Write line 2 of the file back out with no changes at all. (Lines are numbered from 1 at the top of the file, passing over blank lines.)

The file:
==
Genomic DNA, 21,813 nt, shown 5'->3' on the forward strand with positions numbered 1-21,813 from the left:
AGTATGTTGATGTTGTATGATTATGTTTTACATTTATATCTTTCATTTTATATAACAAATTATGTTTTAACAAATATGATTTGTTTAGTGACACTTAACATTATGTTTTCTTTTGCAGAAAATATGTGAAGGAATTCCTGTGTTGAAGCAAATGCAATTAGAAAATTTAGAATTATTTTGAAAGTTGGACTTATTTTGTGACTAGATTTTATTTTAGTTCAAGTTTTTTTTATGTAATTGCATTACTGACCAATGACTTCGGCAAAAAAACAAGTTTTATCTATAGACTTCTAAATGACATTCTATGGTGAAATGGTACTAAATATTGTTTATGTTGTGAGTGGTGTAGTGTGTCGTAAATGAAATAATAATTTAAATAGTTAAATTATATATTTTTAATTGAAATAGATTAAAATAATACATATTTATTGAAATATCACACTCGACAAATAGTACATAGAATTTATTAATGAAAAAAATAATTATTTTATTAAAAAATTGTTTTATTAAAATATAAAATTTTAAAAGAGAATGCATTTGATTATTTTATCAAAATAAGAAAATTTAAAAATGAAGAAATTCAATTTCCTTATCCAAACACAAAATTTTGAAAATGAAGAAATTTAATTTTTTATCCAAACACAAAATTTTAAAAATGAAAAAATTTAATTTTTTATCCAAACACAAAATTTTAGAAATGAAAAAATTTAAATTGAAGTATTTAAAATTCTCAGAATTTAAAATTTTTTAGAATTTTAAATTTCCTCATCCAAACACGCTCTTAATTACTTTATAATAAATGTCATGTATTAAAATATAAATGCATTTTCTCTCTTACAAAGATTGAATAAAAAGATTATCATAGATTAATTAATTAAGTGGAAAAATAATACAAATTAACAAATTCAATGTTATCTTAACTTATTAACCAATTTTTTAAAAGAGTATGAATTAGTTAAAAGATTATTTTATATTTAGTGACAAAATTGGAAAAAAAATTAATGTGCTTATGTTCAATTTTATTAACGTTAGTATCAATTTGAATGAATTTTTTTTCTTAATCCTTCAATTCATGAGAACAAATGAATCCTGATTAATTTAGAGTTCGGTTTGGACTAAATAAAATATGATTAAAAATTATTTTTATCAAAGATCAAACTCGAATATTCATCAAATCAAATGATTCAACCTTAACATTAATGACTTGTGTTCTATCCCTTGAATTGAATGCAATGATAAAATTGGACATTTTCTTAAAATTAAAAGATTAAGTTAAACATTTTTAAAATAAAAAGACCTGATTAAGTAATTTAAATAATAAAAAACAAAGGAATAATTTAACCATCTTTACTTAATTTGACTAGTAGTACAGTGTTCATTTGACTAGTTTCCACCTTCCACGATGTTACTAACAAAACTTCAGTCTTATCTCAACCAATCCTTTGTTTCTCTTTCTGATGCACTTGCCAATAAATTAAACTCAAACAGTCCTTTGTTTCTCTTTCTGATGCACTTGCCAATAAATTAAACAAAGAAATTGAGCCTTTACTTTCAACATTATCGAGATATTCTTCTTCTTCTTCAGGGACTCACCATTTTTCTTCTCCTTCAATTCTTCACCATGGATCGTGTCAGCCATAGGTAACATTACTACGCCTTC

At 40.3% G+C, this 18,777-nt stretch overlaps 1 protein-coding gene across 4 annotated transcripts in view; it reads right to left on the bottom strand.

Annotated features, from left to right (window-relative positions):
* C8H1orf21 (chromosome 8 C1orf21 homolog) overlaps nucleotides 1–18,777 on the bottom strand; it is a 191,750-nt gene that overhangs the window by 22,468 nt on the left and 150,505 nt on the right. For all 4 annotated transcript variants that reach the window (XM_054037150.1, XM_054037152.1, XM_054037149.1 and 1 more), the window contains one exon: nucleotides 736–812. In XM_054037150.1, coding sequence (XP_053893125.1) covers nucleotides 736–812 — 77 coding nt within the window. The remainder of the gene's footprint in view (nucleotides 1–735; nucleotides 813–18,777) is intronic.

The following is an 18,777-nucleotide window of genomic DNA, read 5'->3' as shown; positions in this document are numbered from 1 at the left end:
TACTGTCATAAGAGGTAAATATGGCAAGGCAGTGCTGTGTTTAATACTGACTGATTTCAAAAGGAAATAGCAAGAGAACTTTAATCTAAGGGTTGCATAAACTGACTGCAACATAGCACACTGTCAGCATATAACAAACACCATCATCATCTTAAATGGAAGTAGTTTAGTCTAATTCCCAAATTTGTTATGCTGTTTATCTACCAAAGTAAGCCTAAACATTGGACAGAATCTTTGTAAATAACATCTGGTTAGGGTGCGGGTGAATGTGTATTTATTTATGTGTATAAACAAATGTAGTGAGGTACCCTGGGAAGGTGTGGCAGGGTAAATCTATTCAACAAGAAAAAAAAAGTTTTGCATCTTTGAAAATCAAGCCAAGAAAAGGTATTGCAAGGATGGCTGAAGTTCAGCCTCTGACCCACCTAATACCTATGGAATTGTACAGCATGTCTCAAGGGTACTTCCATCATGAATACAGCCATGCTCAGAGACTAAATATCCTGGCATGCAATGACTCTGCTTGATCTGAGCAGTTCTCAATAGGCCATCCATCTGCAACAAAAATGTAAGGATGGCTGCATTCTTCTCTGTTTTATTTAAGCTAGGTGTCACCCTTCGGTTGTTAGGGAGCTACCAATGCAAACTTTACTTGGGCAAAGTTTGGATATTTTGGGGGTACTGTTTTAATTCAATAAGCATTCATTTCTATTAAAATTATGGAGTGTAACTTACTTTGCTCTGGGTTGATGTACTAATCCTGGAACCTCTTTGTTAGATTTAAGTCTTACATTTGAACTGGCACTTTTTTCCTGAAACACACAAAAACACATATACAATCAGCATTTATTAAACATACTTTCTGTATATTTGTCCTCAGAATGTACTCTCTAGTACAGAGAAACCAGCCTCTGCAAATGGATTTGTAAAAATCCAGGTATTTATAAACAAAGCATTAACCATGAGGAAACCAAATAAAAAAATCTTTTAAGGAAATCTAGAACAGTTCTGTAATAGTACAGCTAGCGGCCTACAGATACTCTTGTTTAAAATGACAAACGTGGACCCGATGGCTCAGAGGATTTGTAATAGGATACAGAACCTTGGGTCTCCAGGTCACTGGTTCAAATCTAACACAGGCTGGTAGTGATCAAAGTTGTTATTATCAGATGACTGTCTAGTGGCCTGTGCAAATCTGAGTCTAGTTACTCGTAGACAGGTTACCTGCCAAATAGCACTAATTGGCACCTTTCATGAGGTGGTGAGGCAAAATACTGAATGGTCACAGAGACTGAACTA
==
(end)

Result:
AGTATGTTGATGTTGTATGATTATGTTTTACATTTATATCTTTCATTTTATATAACAAATTATGTTTTAACAAATATGATTTGTTTAGTGACACTTAACATTATGTTTTCTTTTGCAGAAAATATGTGAAGGAATTCCTGTGTTGAAGCAAATGCAATTAGAAAATTTAGAATTATTTTGAAAGTTGGACTTATTTTGTGACTAGATTTTATTTTAGTTCAAGTTTTTTTTATGTAATTGCATTACTGACCAATGACTTCGGCAAAAAAACAAGTTTTATCTATAGACTTCTAAATGACATTCTATGGTGAAATGGTACTAAATATTGTTTATGTTGTGAGTGGTGTAGTGTGTCGTAAATGAAATAATAATTTAAATAGTTAAATTATATATTTTTAATTGAAATAGATTAAAATAATACATATTTATTGAAATATCACACTCGACAAATAGTACATAGAATTTATTAATGAAAAAAATAATTATTTTATTAAAAAATTGTTTTATTAAAATATAAAATTTTAAAAGAGAATGCATTTGATTATTTTATCAAAATAAGAAAATTTAAAAATGAAGAAATTCAATTTCCTTATCCAAACACAAAATTTTGAAAATGAAGAAATTTAATTTTTTATCCAAACACAAAATTTTAAAAATGAAAAAATTTAATTTTTTATCCAAACACAAAATTTTAGAAATGAAAAAATTTAAATTGAAGTATTTAAAATTCTCAGAATTTAAAATTTTTTAGAATTTTAAATTTCCTCATCCAAACACGCTCTTAATTACTTTATAATAAATGTCATGTATTAAAATATAAATGCATTTTCTCTCTTACAAAGATTGAATAAAAAGATTATCATAGATTAATTAATTAAGTGGAAAAATAATACAAATTAACAAATTCAATGTTATCTTAACTTATTAACCAATTTTTTAAAAGAGTATGAATTAGTTAAAAGATTATTTTATATTTAGTGACAAAATTGGAAAAAAAATTAATGTGCTTATGTTCAATTTTATTAACGTTAGTATCAATTTGAATGAATTTTTTTTCTTAATCCTTCAATTCATGAGAACAAATGAATCCTGATTAATTTAGAGTTCGGTTTGGACTAAATAAAATATGATTAAAAATTATTTTTATCAAAGATCAAACTCGAATATTCATCAAATCAAATGATTCAACCTTAACATTAATGACTTGTGTTCTATCCCTTGAATTGAATGCAATGATAAAATTGGACATTTTCTTAAAATTAAAAGATTAAGTTAAACATTTTTAAAATAAAAAGACCTGATTAAGTAATTTAAATAATAAAAAACAAAGGAATAATTTAACCATCTTTACTTAATTTGACTAGTAGTACAGTGTTCATTTGACTAGTTTCCACCTTCCACGATGTTACTAACAAAACTTCAGTCTTATCTCAACCAATCCTTTGTTTCTCTTTCTGATGCACTTGCCAATAAATTAAACTCAAACAGTCCTTTGTTTCTCTTTCTGATGCACTTGCCAATAAATTAAACAAAGAAATTGAGCCTTTACTTTCAACATTATCGAGATATTCTTCTTCTTCTTCAGGGACTCACCATTTTTCTTCTCCTTCAATTCTTCACCATGGATCGTGTCAGCCATAGGTAACATTACTACGCCTTC